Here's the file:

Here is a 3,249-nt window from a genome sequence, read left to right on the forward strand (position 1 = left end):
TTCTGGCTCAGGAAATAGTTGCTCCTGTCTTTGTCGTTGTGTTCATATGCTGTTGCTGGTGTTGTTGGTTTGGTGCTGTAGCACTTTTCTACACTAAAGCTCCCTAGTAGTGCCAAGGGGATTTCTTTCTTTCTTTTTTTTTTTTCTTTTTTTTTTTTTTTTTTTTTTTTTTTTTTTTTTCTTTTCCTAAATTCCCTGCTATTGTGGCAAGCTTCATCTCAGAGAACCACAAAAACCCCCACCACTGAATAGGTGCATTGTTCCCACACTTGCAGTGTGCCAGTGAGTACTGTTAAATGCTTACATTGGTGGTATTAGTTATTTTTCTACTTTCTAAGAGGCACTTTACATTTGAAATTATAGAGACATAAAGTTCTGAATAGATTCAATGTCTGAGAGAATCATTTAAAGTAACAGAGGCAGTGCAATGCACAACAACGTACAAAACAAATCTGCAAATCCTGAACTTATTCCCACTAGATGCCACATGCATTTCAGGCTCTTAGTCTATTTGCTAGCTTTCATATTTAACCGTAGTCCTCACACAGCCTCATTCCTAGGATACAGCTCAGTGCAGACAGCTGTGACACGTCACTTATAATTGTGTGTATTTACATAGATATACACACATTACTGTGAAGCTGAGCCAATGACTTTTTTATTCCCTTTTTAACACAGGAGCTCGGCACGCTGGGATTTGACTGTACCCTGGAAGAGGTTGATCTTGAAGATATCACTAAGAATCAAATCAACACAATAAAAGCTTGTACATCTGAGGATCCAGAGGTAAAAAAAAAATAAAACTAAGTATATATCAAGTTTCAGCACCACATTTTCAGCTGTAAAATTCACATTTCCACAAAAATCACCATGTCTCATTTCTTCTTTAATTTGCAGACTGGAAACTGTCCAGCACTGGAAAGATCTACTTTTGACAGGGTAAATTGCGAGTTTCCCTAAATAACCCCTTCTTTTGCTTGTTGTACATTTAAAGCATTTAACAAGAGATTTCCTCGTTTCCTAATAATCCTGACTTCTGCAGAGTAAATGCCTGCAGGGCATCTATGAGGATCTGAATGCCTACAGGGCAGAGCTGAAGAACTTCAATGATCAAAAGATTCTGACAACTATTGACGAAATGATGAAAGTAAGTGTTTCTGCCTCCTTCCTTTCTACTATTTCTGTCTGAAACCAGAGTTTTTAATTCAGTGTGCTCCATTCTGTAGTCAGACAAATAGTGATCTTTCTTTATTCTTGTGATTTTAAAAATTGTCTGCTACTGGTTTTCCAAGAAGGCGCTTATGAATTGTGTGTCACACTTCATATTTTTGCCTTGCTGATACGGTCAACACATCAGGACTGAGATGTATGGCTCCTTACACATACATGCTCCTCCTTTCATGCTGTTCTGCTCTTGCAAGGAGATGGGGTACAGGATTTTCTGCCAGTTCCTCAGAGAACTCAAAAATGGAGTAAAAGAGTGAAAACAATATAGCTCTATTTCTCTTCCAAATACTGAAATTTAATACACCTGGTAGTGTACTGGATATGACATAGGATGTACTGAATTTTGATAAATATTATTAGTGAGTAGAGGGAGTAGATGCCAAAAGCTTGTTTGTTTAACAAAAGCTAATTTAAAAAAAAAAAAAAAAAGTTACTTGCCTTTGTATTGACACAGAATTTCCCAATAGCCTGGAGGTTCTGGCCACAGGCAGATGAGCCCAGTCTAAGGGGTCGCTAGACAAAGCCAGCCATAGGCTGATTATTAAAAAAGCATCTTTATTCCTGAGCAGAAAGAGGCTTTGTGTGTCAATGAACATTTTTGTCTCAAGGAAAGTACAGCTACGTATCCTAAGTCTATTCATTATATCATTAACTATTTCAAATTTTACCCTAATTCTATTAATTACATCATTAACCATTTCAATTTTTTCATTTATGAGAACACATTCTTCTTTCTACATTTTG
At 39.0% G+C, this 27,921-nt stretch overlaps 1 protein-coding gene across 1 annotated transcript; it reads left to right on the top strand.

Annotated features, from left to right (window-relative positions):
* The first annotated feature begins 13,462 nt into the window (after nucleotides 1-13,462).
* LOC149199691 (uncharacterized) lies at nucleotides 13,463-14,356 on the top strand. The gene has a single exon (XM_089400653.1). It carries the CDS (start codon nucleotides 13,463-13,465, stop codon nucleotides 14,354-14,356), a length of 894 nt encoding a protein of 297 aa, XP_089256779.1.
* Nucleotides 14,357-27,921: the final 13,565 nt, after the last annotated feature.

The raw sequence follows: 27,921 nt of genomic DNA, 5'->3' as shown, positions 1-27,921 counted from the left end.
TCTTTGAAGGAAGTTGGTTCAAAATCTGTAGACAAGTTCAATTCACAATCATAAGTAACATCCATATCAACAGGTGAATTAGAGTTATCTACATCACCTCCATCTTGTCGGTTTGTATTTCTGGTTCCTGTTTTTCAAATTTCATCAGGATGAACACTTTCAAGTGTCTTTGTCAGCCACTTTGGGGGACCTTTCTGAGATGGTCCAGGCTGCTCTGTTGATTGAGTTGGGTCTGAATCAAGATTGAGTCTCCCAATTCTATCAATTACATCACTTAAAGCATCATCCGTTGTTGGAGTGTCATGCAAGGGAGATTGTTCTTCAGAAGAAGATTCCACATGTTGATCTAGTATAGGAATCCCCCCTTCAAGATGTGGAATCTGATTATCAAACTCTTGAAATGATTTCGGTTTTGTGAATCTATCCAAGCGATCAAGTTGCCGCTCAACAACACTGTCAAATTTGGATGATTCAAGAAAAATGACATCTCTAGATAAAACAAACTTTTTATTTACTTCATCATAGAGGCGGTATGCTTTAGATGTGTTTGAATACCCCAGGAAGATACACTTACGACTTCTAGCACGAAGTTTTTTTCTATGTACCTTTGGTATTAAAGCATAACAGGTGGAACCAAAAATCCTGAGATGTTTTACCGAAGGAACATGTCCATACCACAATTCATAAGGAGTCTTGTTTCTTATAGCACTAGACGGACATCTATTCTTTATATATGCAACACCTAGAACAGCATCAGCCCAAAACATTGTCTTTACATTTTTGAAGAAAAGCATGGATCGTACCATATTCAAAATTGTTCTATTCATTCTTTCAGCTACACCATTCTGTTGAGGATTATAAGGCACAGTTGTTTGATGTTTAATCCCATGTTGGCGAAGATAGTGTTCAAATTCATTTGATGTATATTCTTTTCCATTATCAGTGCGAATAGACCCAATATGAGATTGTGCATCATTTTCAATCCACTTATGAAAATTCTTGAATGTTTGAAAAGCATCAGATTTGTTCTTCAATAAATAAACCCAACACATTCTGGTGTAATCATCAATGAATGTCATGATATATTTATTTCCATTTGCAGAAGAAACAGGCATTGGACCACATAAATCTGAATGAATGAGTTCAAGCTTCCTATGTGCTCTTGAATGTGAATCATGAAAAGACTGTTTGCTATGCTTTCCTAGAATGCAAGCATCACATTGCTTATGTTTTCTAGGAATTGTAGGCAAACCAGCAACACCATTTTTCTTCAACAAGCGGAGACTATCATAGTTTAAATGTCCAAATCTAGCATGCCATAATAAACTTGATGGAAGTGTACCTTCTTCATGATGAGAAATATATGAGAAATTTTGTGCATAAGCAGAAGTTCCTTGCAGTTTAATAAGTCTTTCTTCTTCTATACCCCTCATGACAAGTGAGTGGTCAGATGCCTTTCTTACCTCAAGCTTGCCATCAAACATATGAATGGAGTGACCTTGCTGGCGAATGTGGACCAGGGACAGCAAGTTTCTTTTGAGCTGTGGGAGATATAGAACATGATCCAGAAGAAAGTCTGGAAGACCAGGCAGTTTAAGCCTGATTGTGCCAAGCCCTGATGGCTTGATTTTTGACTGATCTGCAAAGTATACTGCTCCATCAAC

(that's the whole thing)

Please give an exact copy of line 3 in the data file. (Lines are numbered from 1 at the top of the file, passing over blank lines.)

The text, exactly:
At 39.0% G+C, this 27,921-nt stretch overlaps 1 protein-coding gene across 1 annotated transcript; it reads left to right on the top strand.